Tools of the trade
The software and hardware that is used for hacking is the same regardless if you are a White hat, Black hat, or Grey hat hacker. The operating system of choice is some variation of Linux/Unix and there are even some that are designed specifically for hacking. A lot of the tools that are used are listed at Sectools.org, which is a site that rates and keeps track of a lot of the Information Security tools used by all types of hackers. Most tools are designed to find exploits and help correct them, but all Sectools.org does is give information. It is what that information is used for that makes all the difference. A popular version of Linux used for penetration testing is called Backtrack Linux. It contains many of the tools already installed in the operating system. They also have a very active community and it is a good place to go to learn more about penetration testing and ethical hacking. They have a strict no tolerance policy of not allowing discussing how to use the tools to hack into anything illegally.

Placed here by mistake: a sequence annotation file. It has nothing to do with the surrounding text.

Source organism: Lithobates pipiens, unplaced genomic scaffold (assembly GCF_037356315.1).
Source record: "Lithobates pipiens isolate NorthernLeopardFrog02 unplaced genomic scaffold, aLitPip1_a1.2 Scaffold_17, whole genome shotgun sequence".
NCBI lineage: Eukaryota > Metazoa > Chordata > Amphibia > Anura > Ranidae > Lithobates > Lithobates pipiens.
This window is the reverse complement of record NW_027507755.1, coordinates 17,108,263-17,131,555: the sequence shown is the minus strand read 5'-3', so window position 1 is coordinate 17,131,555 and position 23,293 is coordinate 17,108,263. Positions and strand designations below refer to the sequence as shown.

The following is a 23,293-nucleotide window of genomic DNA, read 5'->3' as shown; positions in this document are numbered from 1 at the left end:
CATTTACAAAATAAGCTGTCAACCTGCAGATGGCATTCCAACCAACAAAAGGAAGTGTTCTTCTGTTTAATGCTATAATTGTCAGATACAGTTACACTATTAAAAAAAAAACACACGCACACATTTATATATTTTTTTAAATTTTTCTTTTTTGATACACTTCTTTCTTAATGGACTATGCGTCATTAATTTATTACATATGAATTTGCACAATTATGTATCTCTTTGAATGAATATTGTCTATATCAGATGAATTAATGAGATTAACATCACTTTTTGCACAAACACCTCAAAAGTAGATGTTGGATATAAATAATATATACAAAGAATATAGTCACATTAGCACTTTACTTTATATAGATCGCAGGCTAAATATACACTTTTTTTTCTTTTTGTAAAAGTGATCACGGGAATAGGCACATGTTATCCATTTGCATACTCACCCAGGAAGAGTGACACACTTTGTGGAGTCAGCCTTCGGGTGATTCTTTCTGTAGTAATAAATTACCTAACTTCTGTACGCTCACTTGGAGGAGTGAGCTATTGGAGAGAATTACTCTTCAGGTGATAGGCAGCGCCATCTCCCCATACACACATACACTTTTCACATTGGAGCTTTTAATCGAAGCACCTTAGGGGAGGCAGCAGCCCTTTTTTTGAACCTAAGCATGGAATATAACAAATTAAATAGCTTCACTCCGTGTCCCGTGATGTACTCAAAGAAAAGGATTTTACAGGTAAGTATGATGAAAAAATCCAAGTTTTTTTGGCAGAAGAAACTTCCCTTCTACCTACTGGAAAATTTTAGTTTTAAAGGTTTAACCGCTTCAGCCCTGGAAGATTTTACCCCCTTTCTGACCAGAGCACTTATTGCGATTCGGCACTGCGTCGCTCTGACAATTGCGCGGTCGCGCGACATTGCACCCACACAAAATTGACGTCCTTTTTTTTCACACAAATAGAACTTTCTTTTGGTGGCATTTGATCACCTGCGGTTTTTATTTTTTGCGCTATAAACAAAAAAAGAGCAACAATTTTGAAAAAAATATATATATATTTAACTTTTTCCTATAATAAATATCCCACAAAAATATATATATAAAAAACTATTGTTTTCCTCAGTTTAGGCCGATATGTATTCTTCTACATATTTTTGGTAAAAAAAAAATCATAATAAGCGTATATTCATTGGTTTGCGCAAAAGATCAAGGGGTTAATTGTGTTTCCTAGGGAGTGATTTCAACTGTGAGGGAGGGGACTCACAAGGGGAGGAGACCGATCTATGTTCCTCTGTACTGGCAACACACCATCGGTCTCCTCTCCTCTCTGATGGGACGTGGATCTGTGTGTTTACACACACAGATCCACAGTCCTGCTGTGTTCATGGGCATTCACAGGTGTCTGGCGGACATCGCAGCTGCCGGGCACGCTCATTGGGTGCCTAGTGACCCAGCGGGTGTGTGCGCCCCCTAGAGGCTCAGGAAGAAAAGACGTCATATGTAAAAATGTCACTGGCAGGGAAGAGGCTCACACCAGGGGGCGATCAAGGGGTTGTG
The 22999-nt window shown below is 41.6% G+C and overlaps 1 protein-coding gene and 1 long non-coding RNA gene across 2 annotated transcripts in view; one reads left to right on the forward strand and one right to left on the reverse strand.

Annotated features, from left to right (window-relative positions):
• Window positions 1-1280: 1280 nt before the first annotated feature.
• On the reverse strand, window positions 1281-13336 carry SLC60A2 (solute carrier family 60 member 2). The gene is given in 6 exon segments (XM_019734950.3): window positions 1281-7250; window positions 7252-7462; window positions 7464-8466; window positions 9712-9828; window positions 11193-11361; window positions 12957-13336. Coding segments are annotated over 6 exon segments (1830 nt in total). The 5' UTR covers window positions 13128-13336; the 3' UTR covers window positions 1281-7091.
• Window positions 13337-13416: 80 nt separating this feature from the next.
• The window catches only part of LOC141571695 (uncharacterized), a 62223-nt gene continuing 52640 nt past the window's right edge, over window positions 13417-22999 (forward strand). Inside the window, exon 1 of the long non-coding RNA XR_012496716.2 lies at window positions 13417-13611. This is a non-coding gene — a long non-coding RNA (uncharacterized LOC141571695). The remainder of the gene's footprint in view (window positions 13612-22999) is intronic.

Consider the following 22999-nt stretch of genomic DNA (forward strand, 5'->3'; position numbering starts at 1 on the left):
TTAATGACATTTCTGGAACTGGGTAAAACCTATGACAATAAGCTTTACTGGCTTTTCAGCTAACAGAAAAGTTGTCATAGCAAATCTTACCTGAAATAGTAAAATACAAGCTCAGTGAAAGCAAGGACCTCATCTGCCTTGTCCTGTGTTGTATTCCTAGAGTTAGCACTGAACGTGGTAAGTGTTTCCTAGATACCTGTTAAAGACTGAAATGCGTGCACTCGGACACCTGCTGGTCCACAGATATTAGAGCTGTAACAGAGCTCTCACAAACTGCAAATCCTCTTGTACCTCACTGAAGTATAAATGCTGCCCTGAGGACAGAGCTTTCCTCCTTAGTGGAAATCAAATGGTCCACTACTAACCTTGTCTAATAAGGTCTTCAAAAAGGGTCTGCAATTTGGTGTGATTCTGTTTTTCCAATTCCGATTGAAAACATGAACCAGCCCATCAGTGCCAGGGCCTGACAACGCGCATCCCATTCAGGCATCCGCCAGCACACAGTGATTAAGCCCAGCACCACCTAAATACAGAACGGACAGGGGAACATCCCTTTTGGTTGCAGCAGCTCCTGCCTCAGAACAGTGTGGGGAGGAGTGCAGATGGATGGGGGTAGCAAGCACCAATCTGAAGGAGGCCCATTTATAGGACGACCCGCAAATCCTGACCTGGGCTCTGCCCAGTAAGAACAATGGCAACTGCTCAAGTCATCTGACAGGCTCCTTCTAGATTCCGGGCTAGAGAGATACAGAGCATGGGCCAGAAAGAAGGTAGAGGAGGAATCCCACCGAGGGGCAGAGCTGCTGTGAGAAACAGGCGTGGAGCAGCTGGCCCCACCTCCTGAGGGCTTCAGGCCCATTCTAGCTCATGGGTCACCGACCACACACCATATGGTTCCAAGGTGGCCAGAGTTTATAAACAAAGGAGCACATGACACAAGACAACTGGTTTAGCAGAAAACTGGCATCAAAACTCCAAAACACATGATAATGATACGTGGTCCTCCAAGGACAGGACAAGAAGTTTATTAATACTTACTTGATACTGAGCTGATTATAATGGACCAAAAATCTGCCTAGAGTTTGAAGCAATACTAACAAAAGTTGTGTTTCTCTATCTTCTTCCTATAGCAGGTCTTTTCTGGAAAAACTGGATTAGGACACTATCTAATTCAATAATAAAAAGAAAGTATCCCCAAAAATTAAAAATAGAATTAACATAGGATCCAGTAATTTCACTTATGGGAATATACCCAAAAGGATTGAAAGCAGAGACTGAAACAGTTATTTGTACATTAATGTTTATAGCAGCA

If anyone wants to learn more on the subject, proceed with caution. Though there are lines between ethical hacking and “un-ethical” hacking, they can get blurry if you are not careful. Hacking any system, legally or not, requires a lot of time and work. Nothing ever happens like the movies where a hacker sits at a computer and just starts typing away. The majority of time spent when a hacker really wants to get into a computer or network is reconnaissance. It is essentially like being a spy; they gather information covertly for long periods of time, and then only act when they feel that they have enough information and that it can actually be done.